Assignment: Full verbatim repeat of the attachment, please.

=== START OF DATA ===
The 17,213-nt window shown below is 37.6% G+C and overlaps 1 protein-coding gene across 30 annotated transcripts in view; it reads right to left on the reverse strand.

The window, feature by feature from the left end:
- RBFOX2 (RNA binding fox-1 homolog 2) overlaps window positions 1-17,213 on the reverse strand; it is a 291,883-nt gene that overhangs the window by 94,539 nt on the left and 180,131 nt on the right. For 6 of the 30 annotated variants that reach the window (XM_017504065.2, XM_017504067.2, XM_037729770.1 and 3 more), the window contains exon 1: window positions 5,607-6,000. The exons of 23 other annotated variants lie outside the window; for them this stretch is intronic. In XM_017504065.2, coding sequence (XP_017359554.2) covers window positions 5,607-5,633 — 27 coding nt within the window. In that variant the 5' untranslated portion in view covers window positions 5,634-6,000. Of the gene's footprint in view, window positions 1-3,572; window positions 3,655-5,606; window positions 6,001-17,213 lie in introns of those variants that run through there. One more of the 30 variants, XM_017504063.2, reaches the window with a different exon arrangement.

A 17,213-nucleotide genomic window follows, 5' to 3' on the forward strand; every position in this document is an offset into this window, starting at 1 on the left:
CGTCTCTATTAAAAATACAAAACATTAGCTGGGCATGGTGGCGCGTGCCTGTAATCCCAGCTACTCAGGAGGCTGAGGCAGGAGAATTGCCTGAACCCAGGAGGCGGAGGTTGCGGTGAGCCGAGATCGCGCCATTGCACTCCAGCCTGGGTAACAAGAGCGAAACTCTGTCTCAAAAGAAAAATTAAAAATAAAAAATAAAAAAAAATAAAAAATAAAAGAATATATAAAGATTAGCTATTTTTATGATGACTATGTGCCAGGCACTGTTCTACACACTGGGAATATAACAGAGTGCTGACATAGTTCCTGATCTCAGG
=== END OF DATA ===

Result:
The 17,213-nt window shown below is 37.6% G+C and overlaps 1 protein-coding gene across 30 annotated transcripts in view; it reads right to left on the reverse strand.

The window, feature by feature from the left end:
- RBFOX2 (RNA binding fox-1 homolog 2) overlaps window positions 1-17,213 on the reverse strand; it is a 291,883-nt gene that overhangs the window by 94,539 nt on the left and 180,131 nt on the right. For 6 of the 30 annotated variants that reach the window (XM_017504065.2, XM_017504067.2, XM_037729770.1 and 3 more), the window contains exon 1: window positions 5,607-6,000. The exons of 23 other annotated variants lie outside the window; for them this stretch is intronic. In XM_017504065.2, coding sequence (XP_017359554.2) covers window positions 5,607-5,633 — 27 coding nt within the window. In that variant the 5' untranslated portion in view covers window positions 5,634-6,000. Of the gene's footprint in view, window positions 1-3,572; window positions 3,655-5,606; window positions 6,001-17,213 lie in introns of those variants that run through there. One more of the 30 variants, XM_017504063.2, reaches the window with a different exon arrangement.

A 17,213-nucleotide genomic window follows, 5' to 3' on the forward strand; every position in this document is an offset into this window, starting at 1 on the left:
CGTCTCTATTAAAAATACAAAACATTAGCTGGGCATGGTGGCGCGTGCCTGTAATCCCAGCTACTCAGGAGGCTGAGGCAGGAGAATTGCCTGAACCCAGGAGGCGGAGGTTGCGGTGAGCCGAGATCGCGCCATTGCACTCCAGCCTGGGTAACAAGAGCGAAACTCTGTCTCAAAAGAAAAATTAAAAATAAAAAATAAAAAAAAATAAAAAATAAAAGAATATATAAAGATTAGCTATTTTTATGATGACTATGTGCCAGGCACTGTTCTACACACTGGGAATATAACAGAGTGCTGACATAGTTCCTGATCTCAGG